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  • Writer's pictureAlfonso De Luca

Familiarizing With Video Games as a Translator

Updated: Jan 18, 2023

In the previous post, among other things, we talked about market trends. An efficient way to grow as a freelance translator - but in any career path, really - is to intercept and follow rising trends.


Video games surely are one of the biggest trends in the global market. We're not only talking about the rising number of products, but also about their exponentially higher quality that dwarfs even blockbuster movies. Also, video games are here to stay in the long term, given their wide and diversified audience of gamers, from youngsters to elders. Specializing in video game localization requires first and foremost to familiarize yourself with them if you're to reach a relatively 'green' segment of the language market. Read on.



Game Localization Is No Game


To work as a language expert for video games, you require a particular skill set. But first and foremost, you have to like video games and be immersed in that world to understand them.


Unlike movies, where you have pretty much the whole contextual information about the product in a video player where you can scrub back and forth in the timeline, or a manual, where you can go back and forth to each part of the document, or a website, where you can browse the different pages, a video game is an interesting combination of all those things.


So, you need to be familiar with and prepared to localize a wide range of content types. Many video games have a dedicated website, something quite complex, with guides and articles. They have promotional videos (trailers), in-game cutscenes, dialogue between characters, and user interface text - all occasionally interspersed with programming code.


Playing Games to Familiarize With the Content


Sounds challenging? It is. I've been a gamer since four, and a game translator since fourteen. I feel lucky to be born at the 'dawn' of the video game industry as we know it today. Whether you have the same luck or not, what's also important, though, is that you study video games. You have to familiarize yourself with the content.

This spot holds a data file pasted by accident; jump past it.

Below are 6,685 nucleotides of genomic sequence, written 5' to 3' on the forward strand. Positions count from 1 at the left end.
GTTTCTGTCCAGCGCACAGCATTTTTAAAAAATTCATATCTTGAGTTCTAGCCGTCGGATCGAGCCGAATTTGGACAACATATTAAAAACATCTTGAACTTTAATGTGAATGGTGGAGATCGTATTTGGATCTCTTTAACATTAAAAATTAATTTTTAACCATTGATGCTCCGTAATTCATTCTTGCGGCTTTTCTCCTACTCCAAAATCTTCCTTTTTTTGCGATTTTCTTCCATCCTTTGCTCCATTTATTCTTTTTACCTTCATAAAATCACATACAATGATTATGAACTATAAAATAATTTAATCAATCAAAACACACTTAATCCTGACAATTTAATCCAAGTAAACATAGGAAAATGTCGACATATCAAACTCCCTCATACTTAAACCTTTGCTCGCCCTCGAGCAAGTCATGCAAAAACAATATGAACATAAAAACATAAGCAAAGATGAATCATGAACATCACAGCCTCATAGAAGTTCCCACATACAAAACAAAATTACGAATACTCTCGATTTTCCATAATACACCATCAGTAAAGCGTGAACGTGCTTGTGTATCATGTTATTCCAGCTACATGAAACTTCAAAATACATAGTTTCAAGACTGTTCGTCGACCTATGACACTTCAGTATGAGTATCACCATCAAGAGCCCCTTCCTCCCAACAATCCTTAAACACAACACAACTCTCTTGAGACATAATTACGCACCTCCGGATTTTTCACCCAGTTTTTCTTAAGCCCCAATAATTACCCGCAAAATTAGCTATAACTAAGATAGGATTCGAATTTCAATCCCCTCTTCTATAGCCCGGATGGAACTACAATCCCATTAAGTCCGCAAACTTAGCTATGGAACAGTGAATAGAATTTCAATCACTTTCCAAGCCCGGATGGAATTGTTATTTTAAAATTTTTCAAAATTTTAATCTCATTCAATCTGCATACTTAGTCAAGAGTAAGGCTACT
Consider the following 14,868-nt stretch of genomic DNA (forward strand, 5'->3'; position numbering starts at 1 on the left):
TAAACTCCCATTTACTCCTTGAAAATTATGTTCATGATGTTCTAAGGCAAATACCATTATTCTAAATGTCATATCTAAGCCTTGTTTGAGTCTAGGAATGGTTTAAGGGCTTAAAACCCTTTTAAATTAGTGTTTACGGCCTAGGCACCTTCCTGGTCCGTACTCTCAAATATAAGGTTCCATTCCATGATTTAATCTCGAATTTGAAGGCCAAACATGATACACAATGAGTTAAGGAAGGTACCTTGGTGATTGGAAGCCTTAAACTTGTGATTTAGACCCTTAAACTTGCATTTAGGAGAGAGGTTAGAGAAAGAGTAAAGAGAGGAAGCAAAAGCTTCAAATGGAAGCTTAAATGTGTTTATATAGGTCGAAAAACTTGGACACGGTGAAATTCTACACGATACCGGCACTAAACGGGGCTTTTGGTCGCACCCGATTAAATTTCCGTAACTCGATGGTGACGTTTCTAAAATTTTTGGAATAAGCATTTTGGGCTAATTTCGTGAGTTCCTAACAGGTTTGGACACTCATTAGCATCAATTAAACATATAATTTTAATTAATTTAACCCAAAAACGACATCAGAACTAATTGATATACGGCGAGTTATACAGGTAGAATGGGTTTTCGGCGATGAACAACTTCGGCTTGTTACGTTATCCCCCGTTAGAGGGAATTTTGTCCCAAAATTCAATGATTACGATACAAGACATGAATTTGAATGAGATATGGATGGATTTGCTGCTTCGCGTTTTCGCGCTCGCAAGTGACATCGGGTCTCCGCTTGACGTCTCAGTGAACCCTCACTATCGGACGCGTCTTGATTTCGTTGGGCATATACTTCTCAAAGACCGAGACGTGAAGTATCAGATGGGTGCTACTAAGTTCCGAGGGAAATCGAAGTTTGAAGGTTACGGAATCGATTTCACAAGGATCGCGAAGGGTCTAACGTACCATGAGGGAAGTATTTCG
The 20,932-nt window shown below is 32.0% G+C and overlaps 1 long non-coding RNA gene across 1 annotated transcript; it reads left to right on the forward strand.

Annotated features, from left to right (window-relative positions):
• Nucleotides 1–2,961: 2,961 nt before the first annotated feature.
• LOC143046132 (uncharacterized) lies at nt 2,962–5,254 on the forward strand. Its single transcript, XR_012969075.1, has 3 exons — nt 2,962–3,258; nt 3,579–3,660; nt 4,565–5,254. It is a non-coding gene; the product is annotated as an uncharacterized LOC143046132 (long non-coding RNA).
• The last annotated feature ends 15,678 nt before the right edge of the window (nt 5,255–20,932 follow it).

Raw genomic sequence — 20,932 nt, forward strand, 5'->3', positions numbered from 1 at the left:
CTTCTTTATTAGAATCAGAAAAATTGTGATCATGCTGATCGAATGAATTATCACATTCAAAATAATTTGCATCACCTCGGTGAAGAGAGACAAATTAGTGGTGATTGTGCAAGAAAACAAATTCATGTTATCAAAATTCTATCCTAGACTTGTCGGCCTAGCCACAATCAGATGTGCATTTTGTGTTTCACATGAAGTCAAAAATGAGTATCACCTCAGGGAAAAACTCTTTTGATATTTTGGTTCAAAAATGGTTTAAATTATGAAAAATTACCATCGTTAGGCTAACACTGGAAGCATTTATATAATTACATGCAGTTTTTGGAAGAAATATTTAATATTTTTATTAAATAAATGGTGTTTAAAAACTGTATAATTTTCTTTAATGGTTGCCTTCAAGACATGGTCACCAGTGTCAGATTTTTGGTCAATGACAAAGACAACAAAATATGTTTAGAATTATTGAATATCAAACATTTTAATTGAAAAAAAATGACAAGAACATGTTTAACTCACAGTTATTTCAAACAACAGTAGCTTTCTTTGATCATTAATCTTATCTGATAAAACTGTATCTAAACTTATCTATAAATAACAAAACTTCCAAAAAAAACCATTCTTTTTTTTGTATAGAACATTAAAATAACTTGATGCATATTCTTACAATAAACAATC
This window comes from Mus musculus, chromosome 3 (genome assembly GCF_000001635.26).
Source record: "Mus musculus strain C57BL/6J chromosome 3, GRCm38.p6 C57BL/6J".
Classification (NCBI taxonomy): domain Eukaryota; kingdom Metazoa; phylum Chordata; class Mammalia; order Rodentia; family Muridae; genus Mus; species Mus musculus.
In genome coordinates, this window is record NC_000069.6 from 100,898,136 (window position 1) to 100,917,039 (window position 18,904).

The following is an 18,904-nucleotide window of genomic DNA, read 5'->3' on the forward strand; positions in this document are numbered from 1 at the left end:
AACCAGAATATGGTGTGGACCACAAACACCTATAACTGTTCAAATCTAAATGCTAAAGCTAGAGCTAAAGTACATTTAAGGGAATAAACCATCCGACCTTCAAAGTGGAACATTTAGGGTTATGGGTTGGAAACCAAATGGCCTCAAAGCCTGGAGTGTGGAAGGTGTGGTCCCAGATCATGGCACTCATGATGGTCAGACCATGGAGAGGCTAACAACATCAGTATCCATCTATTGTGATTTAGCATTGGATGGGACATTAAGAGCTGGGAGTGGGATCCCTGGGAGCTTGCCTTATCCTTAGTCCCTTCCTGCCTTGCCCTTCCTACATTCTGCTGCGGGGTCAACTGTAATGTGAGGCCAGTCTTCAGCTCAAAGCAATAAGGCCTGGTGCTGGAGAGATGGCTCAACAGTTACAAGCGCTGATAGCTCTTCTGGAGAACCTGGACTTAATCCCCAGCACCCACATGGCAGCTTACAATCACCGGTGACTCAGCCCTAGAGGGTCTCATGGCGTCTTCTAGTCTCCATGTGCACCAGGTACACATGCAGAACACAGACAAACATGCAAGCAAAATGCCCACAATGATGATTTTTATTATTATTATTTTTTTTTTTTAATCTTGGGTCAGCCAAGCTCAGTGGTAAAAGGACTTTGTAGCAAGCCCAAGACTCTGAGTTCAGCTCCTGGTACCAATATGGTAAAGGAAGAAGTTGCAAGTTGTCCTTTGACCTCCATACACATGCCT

This means basically playing games. Mobile games are the main source of jobs, but PC and consoles are very big too. Just download one of those on your favorite device. Start playing, and see how the different parts of the interface communicate to you - the player, the user.

There are a lot of different genres. I'll leave some for you to try, all very famous worldwide and quite different from each other. I also included the platforms they're available on:


  • Genshin Impact (Action RPG | Mobile, PC, Console)

  • Among Us (Social | Mobile, PC, Console)

  • Overwatch 2 (Team-Based Shooter | PC, Console)

  • Call of Duty: Mobile (First-Person Shooter | Mobile)

  • Pokémon GO (Augmented Reality | Mobile)

  • League of Legends (MOBA | PC)


I suggest you first play them in your source language, and then in your target language. You'll not only understand the visual language of video games but also see how things are translated differently. For PC, you should be able to set your language during installation. For mobile and console, you might need to change your device language via its settings. Also, all the games above are free to play - you don't need to pay to play! You just need a device capable of running them. Happy gaming!


Next up, we'll continue our path towards becoming a successful freelance translator in 2023 with an evergreen topic: how to write your first email to an agency.

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